Fruit and Nut
Fruit and Nut offers a professional consultancy service on all aspects of fruit and nut orchard establishment, including agroforestry projects. Our detailed site assessments take into consideration factors such as soil type, aspect and exposure, climatic factors (including micro-climates), and integration with other land uses. The service also includes the option of drawing up detailed proposals for particular projects, including project management. We can also advise on municipal or community nut and fruit tree planting projects.
Enquiries and advice
The nursery also provides a free email advice service. We are happy to examine site maps and photographs, and to provide recommendations on specific project proposals free of charge.
Our email: office (at) fruitandnut (dot) ie
Enquiries by email are normally answered within 12-36 hours.
Please note the nursery is unable to facilitate casual callers to the premises.
If our free email advice service is unable to provide the level of detail required, we can carry out a site visit and assessment, and if necessary draw up plans for the proposed project. Fees are based on time on site, plus travelling time and expenses, plus any additional time for written reports.
We do not normally provide consultancy away from the project site as simple questions in relation to the project can be answered by email.
Site visits generally take place on sundays. Owing to other nursery commitments, it's usually necessary for site visits to be arranged at least six weeks in advance. Site visits are not normally possible in Febuary or March as this is when the nursery is busiest. For planting purposes, the cut off point for most barerooted trees is late April (early May where watering can be provided post planting).
Our speciality is in developing difficult sites, especially those sites deemed 'impossible' for growing trees. We have advised or assisted with projects on off-shore islands, on exposed uplands sites, in frost-prone locations and on land subject to year-round waterlogging.
Where required, we can also carry out the site preparation and planting work. Provided sufficient notice is given, we can also grow-on barerooted trees for an extra year to ensure optimum root development prior to planting. Regardless of the location, we pride ourselves on the very high take rate of trees planted - often one hundred percent.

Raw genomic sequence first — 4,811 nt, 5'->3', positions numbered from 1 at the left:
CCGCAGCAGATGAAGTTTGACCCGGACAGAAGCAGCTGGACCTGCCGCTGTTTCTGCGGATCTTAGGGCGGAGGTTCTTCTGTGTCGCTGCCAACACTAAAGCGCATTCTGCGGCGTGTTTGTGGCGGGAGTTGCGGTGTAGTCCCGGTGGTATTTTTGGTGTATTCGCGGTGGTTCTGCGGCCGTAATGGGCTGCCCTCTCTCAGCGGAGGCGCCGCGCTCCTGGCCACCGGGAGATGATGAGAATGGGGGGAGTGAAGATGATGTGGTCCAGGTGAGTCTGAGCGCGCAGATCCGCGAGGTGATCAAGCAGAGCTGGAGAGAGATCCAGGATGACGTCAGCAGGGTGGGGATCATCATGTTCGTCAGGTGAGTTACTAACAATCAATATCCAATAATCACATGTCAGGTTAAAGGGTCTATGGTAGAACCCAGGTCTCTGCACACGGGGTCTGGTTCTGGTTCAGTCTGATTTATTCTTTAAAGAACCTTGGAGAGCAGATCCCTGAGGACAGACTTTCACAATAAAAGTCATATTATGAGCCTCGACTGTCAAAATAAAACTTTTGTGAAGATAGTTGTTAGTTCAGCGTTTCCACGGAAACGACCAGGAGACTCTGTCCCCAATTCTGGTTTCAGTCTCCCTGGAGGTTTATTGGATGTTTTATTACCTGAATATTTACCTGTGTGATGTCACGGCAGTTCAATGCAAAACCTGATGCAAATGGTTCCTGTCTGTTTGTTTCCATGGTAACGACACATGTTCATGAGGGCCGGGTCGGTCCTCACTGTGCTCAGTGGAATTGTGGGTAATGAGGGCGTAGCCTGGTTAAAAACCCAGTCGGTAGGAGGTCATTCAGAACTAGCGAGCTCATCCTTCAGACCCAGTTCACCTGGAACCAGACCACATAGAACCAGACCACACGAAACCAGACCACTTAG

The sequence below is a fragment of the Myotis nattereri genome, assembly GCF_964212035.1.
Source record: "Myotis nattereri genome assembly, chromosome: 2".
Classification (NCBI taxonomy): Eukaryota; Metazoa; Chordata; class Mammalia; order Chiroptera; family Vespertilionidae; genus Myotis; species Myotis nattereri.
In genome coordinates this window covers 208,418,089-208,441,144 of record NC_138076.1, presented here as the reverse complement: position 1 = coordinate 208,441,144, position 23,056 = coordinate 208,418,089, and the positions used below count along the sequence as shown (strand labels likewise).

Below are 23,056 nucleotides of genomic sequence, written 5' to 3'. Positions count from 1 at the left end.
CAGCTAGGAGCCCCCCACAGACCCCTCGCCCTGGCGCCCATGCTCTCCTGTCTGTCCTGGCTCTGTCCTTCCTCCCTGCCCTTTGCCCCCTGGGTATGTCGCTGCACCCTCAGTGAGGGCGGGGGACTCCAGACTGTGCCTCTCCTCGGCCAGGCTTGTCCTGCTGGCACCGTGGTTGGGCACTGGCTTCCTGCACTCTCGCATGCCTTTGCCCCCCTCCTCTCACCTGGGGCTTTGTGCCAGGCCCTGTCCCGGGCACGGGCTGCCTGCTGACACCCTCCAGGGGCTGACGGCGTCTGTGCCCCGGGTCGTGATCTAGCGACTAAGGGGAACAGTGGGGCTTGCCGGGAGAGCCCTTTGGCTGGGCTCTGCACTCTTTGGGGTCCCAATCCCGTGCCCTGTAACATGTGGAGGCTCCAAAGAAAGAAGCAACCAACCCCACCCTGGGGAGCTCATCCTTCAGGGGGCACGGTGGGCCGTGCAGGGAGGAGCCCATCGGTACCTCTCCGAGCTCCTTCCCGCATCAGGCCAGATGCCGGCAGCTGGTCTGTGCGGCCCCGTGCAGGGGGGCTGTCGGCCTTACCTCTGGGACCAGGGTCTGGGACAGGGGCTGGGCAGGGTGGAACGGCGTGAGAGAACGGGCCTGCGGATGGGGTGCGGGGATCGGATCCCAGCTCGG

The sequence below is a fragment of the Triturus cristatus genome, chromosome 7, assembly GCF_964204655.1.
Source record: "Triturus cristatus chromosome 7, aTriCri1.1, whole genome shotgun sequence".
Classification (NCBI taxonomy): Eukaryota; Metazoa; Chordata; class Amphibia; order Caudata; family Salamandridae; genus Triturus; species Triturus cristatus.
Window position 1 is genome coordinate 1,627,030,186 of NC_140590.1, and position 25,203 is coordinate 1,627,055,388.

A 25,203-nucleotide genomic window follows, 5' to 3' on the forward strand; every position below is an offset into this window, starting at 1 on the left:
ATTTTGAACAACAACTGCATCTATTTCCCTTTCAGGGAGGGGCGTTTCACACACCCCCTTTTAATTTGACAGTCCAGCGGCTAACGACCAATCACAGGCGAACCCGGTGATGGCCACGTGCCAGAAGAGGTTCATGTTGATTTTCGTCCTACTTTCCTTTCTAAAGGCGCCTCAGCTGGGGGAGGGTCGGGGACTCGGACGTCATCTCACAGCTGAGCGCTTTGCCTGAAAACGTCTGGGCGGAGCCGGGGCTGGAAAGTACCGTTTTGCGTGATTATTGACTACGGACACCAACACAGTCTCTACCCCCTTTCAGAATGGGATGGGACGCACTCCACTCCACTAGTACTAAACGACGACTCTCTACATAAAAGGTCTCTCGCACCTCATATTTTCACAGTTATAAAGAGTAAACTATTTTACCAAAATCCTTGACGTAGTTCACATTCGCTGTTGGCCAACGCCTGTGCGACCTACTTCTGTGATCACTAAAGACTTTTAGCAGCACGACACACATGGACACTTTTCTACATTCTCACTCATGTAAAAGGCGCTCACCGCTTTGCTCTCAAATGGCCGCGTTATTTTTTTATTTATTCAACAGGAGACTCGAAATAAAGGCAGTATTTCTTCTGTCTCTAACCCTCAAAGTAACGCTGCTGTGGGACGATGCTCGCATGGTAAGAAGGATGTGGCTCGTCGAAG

Among our consultancy projects was a shelterbelt and orchard plan for a windswept offshore island. The indigenous tree popuation on the island amounted to one single windswept hawthorn bush and a few scraggy blackthorn. The proposed orchard of mixed fruit and nut trees is to be protected by100 metres of shelterbelt of mixed scrub and salt tolerant trees. The scrub belt is to be comprised mainly of dwarf native willow and gorse, backed by a diverse mixture of broadleaves including evergreen oaks. Once the shelterbelt is established, the orchard of apples, plums, pears, cherries and nut trees will be planted.
A more recent and even more exciting project involving another offshore island has looked at establishing a nut orchard of pinenuts, araucaria (Monkey Puzzle), cobnuts and chestnuts. This project has a very long time horizon: a minimum of two hundred years. The shelterbelt will be comprised of native willow and gorse, Japanese Black Pine and evergreen oaks.
The Fruit and Nut Challenge
We are one hundred percent confident of being able to rehabilitate, restore or otherwise improve any piece of agricultural land anywhere in Ireland to a level capable of producing viable crops of nuts or fruit (or both). For the purposes of the challenge, agricultural land is defined as any land capable of supporting livestock all year round, or marginal land which has any proven history of tillage. Livestock means at least one dozen sheep or two cows (unhoused). Tillage includes land formerly tilled by hand (minimum duration of historical tillage = ten years).
The nursery is always happy to offer horticultural expertise but does not offer a hand-holding service. It is up to the intending grower to carry out their own research into potential markets.
A Cautionary Tale
The nursery regularly receives enquiries from people, often with little or no previous horticultural experience, who have the idea they can make easy money from growing fruit or nuts. Our advice is always the same: get real! Anyone not prepared to put in the hours, endure setbacks and learn from experience should forget fruit or nut production as a career choice (become a property speculator instead).